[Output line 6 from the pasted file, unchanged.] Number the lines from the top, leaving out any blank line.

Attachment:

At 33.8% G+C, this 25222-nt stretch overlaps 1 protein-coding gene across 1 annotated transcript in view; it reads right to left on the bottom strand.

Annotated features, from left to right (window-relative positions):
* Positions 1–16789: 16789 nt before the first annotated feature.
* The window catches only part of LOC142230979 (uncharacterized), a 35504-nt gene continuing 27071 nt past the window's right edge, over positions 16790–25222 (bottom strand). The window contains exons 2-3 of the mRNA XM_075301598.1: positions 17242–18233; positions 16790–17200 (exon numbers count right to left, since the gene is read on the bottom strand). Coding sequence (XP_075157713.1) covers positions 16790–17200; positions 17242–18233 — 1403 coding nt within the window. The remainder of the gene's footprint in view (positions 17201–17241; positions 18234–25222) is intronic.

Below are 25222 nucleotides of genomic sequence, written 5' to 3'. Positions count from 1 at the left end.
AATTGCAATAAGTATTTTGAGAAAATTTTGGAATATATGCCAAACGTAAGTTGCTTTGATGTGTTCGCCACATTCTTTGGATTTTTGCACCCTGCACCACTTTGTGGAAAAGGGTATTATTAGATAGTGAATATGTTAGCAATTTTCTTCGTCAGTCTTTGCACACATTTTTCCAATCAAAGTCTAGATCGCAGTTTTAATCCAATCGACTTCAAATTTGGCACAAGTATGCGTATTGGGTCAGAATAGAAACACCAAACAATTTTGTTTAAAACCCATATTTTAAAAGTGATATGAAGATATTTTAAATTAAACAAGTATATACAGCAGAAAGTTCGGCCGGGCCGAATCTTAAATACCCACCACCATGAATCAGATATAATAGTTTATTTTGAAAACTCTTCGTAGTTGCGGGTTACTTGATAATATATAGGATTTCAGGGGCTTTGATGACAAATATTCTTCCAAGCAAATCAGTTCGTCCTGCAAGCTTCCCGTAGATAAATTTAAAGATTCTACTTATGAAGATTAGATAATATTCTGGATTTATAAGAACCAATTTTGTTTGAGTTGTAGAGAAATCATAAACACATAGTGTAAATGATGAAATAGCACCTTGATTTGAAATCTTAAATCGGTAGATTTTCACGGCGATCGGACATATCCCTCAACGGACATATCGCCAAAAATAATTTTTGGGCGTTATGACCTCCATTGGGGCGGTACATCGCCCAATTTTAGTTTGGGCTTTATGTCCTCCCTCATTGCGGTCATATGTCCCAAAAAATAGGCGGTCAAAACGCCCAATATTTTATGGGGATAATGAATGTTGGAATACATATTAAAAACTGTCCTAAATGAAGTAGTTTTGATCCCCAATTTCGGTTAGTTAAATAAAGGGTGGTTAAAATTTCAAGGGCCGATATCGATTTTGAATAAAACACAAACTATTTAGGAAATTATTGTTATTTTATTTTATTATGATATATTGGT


AATTGCAATAAGTATTTTGAGAAAATTTTGGAATATATGCCAAACGTAAGTTGCTTTGATGTGTTCGCCACATTCTTTGGATTTTTGCACCCTGCACCACTTTGTGGAAAAGGGTATTATTAGATAGTGAATATGTTAGCAATTTTCTTCGTCAGTCTTTGCACACATTTTTCCAATCAAAGTCTAGATCGCAGTTTTAATCCAATCGACTTCAAATTTGGCACAAGTATGCGTATTGGGTCAGAATAGAAACACCAAACAATTTTGTTTAAAACCCATATTTTAAAAGTGATATGAAGATATTTTAAATTAAACAAGTATATACAGCAGAAAGTTCGGCCGGGCCGAATCTTAAATACCCACCACCATGAATCAGATATAATAGTTTATTTTGAAAACTCTTCGTAGTTGCGGGTTACTTGATAATATATAGGATTTCAGGGGCTTTGATGACAAATATTCTTCCAAGCAAATCAGTTCGTCCTGCAAGCTTCCCGTAGATAAATTTAAAGATTCTACTTATGAAGATTAGATAATATTCTGGATTTATAAGAACCAATTTTGTTTGAGTTGTAGAGAAATCATAAACACATAGTGTAAATGATGAAATAGCACCTTGATTTGAAATCTTAAATCGGTAGATTTTCACGGCGATCGGACATATCCCTCAACGGACATATCGCCAAAAATAATTTTTGGGCGTTATGACCTCCATTGGGGCGGTACATCGCCCAATTTTAGTTTGGGCTTTATGTCCTCCCTCATTGCGGTCATATGTCCCAAAAAATAGGCGGTCAAAACGCCCAATATTTTATGGGGATAATGAATGTTGGAATACATATTAAAAACTGTCCTAAATGAAGTAGTTTTGATCCCCAATTTCGGTTAGTTAAATAAAGGGTGGTTAAAATTTCAAGGGCCGATATCGATTTTGAATAAAACACAAACTATTTAGGAAATTATTGTTATTTTATTTTATTATGATATATTGGT